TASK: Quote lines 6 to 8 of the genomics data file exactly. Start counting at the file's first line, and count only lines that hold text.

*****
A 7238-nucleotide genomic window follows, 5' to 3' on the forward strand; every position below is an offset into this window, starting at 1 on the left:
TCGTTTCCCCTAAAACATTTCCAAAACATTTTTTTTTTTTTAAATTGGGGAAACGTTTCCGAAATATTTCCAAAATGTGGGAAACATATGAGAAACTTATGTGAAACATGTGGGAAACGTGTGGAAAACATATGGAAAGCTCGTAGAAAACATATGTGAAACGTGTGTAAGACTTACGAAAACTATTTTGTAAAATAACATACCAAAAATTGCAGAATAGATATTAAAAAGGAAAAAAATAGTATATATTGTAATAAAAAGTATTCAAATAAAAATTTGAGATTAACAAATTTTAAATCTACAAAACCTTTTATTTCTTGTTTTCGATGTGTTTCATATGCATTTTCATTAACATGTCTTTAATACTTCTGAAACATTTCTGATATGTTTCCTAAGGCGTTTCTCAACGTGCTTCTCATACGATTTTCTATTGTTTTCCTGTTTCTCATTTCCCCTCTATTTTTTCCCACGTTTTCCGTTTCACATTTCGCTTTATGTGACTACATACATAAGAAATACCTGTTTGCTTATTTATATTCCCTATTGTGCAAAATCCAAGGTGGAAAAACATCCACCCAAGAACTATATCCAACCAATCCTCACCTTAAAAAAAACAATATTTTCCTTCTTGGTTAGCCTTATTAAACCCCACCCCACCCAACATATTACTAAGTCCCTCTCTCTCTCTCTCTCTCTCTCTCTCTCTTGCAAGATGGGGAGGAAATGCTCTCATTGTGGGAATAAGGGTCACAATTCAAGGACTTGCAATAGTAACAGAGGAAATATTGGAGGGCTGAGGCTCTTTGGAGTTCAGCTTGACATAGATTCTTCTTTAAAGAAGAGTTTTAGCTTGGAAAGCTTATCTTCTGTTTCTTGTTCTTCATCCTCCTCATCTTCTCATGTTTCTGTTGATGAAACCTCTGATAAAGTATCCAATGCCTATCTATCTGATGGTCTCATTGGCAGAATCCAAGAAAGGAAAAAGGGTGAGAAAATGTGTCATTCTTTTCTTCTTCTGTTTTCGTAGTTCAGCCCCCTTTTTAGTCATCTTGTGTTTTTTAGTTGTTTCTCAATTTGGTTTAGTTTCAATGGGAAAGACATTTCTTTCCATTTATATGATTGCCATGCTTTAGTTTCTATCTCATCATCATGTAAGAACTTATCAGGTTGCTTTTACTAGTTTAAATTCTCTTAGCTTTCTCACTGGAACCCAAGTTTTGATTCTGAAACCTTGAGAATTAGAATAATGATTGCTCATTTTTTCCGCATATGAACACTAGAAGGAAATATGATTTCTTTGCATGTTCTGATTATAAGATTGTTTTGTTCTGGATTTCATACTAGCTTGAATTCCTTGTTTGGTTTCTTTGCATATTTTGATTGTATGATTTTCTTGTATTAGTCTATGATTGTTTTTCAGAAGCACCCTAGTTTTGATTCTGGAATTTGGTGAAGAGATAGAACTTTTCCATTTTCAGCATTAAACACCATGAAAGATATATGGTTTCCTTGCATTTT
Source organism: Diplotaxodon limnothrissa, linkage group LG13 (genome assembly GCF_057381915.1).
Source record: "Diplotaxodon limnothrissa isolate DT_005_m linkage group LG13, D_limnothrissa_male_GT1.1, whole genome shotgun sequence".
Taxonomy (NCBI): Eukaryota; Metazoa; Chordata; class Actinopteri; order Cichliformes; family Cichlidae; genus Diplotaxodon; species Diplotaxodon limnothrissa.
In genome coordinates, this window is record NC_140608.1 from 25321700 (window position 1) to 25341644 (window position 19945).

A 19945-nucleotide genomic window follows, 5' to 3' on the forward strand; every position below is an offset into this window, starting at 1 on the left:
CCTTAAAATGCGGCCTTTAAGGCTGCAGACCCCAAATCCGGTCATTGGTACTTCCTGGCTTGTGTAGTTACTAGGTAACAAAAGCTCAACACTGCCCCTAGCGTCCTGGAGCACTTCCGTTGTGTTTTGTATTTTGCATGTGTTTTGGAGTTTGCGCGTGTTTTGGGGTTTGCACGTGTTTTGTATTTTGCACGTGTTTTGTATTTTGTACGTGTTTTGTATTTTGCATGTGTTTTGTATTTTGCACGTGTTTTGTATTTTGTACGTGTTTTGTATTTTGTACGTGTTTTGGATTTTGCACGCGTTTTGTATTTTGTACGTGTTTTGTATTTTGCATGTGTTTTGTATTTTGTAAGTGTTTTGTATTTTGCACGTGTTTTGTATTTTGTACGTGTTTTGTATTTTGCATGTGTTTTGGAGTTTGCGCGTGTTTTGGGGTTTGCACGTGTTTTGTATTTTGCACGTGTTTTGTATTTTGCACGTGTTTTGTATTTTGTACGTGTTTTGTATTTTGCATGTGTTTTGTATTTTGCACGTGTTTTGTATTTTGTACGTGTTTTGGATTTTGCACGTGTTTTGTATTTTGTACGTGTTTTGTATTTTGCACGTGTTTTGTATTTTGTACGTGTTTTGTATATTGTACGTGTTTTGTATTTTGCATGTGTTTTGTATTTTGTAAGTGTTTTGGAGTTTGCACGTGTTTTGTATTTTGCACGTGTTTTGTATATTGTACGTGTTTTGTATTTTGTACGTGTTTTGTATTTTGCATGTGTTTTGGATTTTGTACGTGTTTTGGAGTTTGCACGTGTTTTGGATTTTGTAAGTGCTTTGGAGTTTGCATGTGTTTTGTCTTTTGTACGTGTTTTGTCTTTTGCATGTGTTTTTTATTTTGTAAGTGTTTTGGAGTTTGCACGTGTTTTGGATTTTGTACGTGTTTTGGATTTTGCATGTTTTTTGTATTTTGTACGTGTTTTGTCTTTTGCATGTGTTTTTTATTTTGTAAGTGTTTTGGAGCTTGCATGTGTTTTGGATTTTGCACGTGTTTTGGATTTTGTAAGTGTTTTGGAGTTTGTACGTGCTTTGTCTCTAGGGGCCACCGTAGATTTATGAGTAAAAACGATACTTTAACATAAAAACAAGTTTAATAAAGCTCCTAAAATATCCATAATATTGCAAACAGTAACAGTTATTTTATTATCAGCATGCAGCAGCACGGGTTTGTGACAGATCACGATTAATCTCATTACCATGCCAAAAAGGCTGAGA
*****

In genome coordinates, this window is record NC_140608.1 from 25321700 (window position 1) to 25341644 (window position 19945).

A 19945-nucleotide genomic window follows, 5' to 3' on the forward strand; every position below is an offset into this window, starting at 1 on the left:
CCTTAAAATGCGGCCTTTAAGGCTGCAGACCCCAAATCCGGTCATTGGTACTTCCTGGCTTGTGTAGTTACTAGGTAACAAAAGCTCAACACTGCCCCTAGCGTCCTGGAGCACTTCCGTTGTGTTTTGTATTTTGCATGTGTTTTGGAGTTTGCGCGTGTTTTGGGGTTTGCACGTGTTTTGTATTTTGCACGTGTTTTGTATTTTGTACGTGTTTTGTATTTTGCATGTGTTTTGTATTTTGCACGTGTTTTGTATTTTGTACGTGTTTTGTATTTTGTACGTGTTTTGGATTTTGCACGCGTTTTGTATTTTGTACGTGTTTTGTATTTTGCATGTGTTTTGTATTTTGTAAGTGTTTTGTATTTTGCACGTGTTTTGTATTTTGTACGTGTTTTGTATTTTGCATGTGTTTTGGAGTTTGCGCGTGTTTTGGGGTTTGCACGTGTTTTGTATTTTGCACGTGTTTTGTATTTTGCACGTGTTTTGTATTTTGTACGTGTTTTGTATTTTGCATGTGTTTTGTATTTTGCACGTGTTTTGTATTTTGTACGTGTTTTGGATTTTGCACGTGTTTTGTATTTTGTACGTGTTTTGTATTTTGCACGTGTTTTGTATTTTGTACGTGTTTTGTATATTGTACGTGTTTTGTATTTTGCATGTGTTTTGTATTTTGTAAGTGTTTTGGAGTTTGCACGTGTTTTGTATTTTGCACGTGTTTTGTATATTGTACGTGTTTTGTATTTTGTACGTGTTTTGTATTTTGCATGTGTTTTGGATTTTGTACGTGTTTTGGAGTTTGCACGTGTTTTGGATTTTGTAAGTGCTTTGGAGTTTGCATGTGTTTTGTCTTTTGTACGTGTTTTGTCTTTTGCATGTGTTTTTTATTTTGTAAGTGTTTTGGAGTTTGCACGTGTTTTGGATTTTGTACGTGTTTTGGATTTTGCATGTTTTTTGTATTTTGTACGTGTTTTGTCTTTTGCATGTGTTTTTTATTTTGTAAGTGTTTTGGAGCTTGCATGTGTTTTGGATTTTGCACGTGTTTTGGATTTTGTAAGTGTTTTGGAGTTTGTACGTGCTTTGTCTCTAGGGGCCACCGTAGATTTATGAGTAAAAACGATACTTTAACATAAAAACAAGTTTAATAAAGCTCCTAAAATATCCATAATATTGCAAACAGTAACAGTTATTTTATTATCAGCATGCAGCAGCACGGGTTTGTGACAGATCACGATTAATCTCATTACCATGCCAAAAAGGCTGAGA